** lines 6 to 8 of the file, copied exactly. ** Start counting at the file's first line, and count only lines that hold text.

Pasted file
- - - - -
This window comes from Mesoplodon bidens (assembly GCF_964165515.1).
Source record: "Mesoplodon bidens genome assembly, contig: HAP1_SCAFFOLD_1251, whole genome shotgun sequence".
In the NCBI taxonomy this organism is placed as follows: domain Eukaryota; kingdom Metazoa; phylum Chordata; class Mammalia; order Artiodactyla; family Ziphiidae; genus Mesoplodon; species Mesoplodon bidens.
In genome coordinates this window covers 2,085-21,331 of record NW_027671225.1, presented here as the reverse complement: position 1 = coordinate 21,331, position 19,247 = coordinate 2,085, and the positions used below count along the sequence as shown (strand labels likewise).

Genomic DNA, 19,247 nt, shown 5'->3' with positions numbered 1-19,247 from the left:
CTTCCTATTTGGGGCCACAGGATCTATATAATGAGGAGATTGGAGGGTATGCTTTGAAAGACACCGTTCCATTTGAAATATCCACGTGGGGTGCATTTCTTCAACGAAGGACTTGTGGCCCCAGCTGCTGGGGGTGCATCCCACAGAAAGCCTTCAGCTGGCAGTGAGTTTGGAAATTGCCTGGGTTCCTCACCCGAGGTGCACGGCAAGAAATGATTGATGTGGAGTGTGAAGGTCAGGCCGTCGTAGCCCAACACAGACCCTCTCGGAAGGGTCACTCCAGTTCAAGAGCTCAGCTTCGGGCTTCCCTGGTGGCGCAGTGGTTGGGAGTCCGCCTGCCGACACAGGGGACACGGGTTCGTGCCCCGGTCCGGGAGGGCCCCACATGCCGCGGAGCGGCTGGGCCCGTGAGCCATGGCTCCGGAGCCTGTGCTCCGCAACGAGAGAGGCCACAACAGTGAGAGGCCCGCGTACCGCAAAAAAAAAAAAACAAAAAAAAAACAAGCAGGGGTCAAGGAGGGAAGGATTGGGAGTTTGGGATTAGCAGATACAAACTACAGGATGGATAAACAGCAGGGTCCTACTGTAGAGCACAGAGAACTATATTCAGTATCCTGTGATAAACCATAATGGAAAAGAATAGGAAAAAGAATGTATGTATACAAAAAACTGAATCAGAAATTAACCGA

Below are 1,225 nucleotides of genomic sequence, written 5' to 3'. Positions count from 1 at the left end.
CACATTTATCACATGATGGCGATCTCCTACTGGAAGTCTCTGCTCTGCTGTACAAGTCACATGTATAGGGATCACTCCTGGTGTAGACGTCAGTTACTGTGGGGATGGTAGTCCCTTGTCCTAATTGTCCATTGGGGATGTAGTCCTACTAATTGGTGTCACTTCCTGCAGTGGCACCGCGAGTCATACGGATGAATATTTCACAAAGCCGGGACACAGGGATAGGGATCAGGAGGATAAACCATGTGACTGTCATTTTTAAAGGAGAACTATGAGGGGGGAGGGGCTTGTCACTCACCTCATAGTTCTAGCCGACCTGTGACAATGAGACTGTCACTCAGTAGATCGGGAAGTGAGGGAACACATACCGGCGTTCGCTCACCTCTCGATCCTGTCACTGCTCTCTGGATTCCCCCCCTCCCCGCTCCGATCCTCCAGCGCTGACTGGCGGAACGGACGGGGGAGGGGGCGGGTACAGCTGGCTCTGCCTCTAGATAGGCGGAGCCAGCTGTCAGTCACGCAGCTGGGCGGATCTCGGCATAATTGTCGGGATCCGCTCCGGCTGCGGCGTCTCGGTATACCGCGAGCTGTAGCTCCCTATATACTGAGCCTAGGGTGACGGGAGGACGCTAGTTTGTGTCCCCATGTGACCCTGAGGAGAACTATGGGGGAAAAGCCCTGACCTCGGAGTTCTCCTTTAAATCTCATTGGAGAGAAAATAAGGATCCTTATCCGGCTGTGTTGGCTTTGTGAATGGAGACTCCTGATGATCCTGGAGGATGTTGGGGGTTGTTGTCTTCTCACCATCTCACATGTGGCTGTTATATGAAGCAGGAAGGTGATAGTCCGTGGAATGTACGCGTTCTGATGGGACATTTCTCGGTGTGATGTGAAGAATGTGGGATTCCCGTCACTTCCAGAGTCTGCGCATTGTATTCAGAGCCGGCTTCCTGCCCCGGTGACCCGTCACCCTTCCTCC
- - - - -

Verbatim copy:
CTTCCTATTTGGGGCCACAGGATCTATATAATGAGGAGATTGGAGGGTATGCTTTGAAAGACACCGTTCCATTTGAAATATCCACGTGGGGTGCATTTCTTCAACGAAGGACTTGTGGCCCCAGCTGCTGGGGGTGCATCCCACAGAAAGCCTTCAGCTGGCAGTGAGTTTGGAAATTGCCTGGGTTCCTCACCCGAGGTGCACGGCAAGAAATGATTGATGTGGAGTGTGAAGGTCAGGCCGTCGTAGCCCAACACAGACCCTCTCGGAAGGGTCACTCCAGTTCAAGAGCTCAGCTTCGGGCTTCCCTGGTGGCGCAGTGGTTGGGAGTCCGCCTGCCGACACAGGGGACACGGGTTCGTGCCCCGGTCCGGGAGGGCCCCACATGCCGCGGAGCGGCTGGGCCCGTGAGCCATGGCTCCGGAGCCTGTGCTCCGCAACGAGAGAGGCCACAACAGTGAGAGGCCCGCGTACCGCAAAAAAAAAAAAACAAAAAAAAAACAAGCAGGGGTCAAGGAGGGAAGGATTGGGAGTTTGGGATTAGCAGATACAAACTACAGGATGGATAAACAGCAGGGTCCTACTGTAGAGCACAGAGAACTATATTCAGTATCCTGTGATAAACCATAATGGAAAAGAATAGGAAAAAGAATGTATGTATACAAAAAACTGAATCAGAAATTAACCGA

Below are 1,225 nucleotides of genomic sequence, written 5' to 3'. Positions count from 1 at the left end.
CACATTTATCACATGATGGCGATCTCCTACTGGAAGTCTCTGCTCTGCTGTACAAGTCACATGTATAGGGATCACTCCTGGTGTAGACGTCAGTTACTGTGGGGATGGTAGTCCCTTGTCCTAATTGTCCATTGGGGATGTAGTCCTACTAATTGGTGTCACTTCCTGCAGTGGCACCGCGAGTCATACGGATGAATATTTCACAAAGCCGGGACACAGGGATAGGGATCAGGAGGATAAACCATGTGACTGTCATTTTTAAAGGAGAACTATGAGGGGGGAGGGGCTTGTCACTCACCTCATAGTTCTAGCCGACCTGTGACAATGAGACTGTCACTCAGTAGATCGGGAAGTGAGGGAACACATACCGGCGTTCGCTCACCTCTCGATCCTGTCACTGCTCTCTGGATTCCCCCCCTCCCCGCTCCGATCCTCCAGCGCTGACTGGCGGAACGGACGGGGGAGGGGGCGGGTACAGCTGGCTCTGCCTCTAGATAGGCGGAGCCAGCTGTCAGTCACGCAGCTGGGCGGATCTCGGCATAATTGTCGGGATCCGCTCCGGCTGCGGCGTCTCGGTATACCGCGAGCTGTAGCTCCCTATATACTGAGCCTAGGGTGACGGGAGGACGCTAGTTTGTGTCCCCATGTGACCCTGAGGAGAACTATGGGGGAAAAGCCCTGACCTCGGAGTTCTCCTTTAAATCTCATTGGAGAGAAAATAAGGATCCTTATCCGGCTGTGTTGGCTTTGTGAATGGAGACTCCTGATGATCCTGGAGGATGTTGGGGGTTGTTGTCTTCTCACCATCTCACATGTGGCTGTTATATGAAGCAGGAAGGTGATAGTCCGTGGAATGTACGCGTTCTGATGGGACATTTCTCGGTGTGATGTGAAGAATGTGGGATTCCCGTCACTTCCAGAGTCTGCGCATTGTATTCAGAGCCGGCTTCCTGCCCCGGTGACCCGTCACCCTTCCTCC